'Doctor Strange' Film Review

The Marvel Studios formula, though inarguably repetitive in some elements, hasn't led audiences astray yet - Doctor Strange is no exception.

Marvel Studios, Disney

Marvel Studios, Disney

Marvel Studios, Disney.

Marvel Studios, Disney.

My friends, let me begin by saying that I am, and will forever be, biased towards Marvel Studios productions. I grew up as a comic geek and read almost exclusively Marvel (let's ignore my early Archie phase) and I feel a truly intimate emotional connection to the pantheon of characters in that seemingly infinite library of comics. 

For that reason, I try to be almost hypercritical whenever I evaluate the latest instalment of the Marvel Cinematic Universe.

I often hear talk of "superhero fatigue"; the idea that with all of these competing superhero movies coming out year after year, with 2016 on its own having eight separate superhero adaptations, audiences will eventually lose interest and find a new genre to dive headfirst into (isn't it about time for Westerns to pick up steam again?)

Doctor Strange, however, did enough things different that it was almost unrecognizable as a superhero movie at various points throughout, which was in its favour. The story is undeniable reminiscent of 2008's Iron Man - the arrogant, highly skilled professional has an accident that causes him to seek solace in a less-explored path that leads him to a position of great power and responsibility, eventually defeating a magnificent enemy by putting himself in yet another position of danger.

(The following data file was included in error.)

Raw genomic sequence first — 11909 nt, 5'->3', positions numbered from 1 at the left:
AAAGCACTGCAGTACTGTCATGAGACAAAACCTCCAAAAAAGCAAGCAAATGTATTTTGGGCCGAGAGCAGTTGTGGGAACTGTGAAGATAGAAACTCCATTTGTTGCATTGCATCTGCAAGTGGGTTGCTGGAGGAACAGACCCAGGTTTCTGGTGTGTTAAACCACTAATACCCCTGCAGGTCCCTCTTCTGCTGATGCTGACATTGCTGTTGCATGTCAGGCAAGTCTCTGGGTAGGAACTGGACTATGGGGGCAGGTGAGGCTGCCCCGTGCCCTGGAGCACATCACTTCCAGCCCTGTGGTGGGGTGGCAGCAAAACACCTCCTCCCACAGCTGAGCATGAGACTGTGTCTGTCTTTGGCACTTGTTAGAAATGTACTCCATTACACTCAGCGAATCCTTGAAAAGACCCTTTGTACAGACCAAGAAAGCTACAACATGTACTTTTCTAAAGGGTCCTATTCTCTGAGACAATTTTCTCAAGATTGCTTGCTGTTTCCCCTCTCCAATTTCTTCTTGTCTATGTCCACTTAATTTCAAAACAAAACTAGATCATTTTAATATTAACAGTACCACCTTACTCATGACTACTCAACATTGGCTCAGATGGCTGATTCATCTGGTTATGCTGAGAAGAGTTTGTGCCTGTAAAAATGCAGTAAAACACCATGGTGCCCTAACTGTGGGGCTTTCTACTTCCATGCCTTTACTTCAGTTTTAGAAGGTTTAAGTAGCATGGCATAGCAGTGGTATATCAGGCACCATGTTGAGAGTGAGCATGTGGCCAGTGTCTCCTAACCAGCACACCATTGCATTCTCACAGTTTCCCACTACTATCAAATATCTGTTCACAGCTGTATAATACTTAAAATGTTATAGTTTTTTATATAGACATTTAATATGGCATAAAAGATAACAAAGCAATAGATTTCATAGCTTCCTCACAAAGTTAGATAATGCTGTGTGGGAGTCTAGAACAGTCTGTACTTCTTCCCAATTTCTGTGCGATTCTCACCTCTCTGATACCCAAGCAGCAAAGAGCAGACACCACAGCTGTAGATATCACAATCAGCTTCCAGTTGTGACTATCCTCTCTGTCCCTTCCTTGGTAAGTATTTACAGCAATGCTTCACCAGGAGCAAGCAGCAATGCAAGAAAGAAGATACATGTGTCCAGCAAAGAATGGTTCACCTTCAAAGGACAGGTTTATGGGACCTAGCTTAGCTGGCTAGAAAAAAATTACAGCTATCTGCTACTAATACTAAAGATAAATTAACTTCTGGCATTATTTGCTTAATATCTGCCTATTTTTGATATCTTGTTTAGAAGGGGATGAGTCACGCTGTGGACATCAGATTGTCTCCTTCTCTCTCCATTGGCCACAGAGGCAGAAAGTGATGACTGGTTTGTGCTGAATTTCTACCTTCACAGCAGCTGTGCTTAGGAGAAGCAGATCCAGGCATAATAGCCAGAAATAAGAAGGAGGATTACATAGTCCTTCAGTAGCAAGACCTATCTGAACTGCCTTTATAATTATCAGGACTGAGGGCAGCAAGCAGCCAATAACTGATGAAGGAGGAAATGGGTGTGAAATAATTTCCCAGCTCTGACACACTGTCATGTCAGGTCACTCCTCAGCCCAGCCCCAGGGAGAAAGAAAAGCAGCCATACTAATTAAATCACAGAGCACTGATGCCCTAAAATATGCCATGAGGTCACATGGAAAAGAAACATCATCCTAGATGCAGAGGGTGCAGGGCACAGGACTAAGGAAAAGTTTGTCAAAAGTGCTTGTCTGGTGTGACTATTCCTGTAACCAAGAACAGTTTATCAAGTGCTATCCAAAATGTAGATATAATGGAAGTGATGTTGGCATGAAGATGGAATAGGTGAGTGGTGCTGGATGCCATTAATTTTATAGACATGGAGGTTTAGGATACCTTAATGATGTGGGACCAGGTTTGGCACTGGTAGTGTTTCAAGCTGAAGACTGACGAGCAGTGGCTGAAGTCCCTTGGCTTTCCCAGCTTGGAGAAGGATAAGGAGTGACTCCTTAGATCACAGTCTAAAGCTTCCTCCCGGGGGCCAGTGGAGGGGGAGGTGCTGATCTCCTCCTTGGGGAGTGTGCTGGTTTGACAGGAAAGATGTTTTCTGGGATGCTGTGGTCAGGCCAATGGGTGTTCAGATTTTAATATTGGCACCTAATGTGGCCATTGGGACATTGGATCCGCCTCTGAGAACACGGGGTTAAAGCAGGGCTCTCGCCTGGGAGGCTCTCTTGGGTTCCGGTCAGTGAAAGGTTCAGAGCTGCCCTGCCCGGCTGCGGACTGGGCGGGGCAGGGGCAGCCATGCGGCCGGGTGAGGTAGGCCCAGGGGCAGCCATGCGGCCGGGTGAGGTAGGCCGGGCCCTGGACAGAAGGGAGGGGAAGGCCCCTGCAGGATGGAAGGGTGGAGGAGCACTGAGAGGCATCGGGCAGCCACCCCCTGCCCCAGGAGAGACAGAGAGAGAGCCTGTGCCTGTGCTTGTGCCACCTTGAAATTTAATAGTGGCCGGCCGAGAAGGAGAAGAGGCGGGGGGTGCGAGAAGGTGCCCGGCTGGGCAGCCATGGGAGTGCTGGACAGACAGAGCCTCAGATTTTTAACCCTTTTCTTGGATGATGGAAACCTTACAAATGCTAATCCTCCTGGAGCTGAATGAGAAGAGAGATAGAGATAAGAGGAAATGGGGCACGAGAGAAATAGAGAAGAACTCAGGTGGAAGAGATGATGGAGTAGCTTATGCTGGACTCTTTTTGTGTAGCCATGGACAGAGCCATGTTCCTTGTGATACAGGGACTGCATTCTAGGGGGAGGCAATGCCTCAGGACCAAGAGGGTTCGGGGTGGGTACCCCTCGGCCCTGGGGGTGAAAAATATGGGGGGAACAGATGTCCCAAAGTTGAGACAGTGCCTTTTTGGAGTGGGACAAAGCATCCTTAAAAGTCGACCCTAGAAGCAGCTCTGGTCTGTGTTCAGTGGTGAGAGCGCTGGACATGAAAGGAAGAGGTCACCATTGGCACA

In Doctor Strange, the context is far more magical, but it's hard to ignore the fact that Marvel has allowed themselves to fall into certain rhythms. The recognizable, charismatic lead, lackluster villain and occasionally-forced humour on their own tend to take you out of the story momentarily.

However, going back to my earlier point, the reason Doctor Strange is different than almost every other Marvel Studios movie is that Strange's motivation for undergoing mystical training is entirely selfish, and he reminds us of this throughout the film all the way up until the point that the stakes are so high, he has no choice but to put his own path on hold to defend the earth. In fact, this particular character arc could be compared to Edward Norton's eponymous character in the less-than-stellar Incredible Hulk in that respect. 

For those reasons, combined with the truly spectacular Ditko-esque psychedelic visuals and the superior acting of Benedict Cumberbatch, Tilda Swinton and Rachel McAdams, Doctor Strange has secured its place among the elite of the Marvel Cinematic Universe. While it's no Iron Man, Captain America: The Winter Soldier or The Avengers, it will absolutely go down as one of the franchise's best origin stories.

Final Rating: 3.5 / 5

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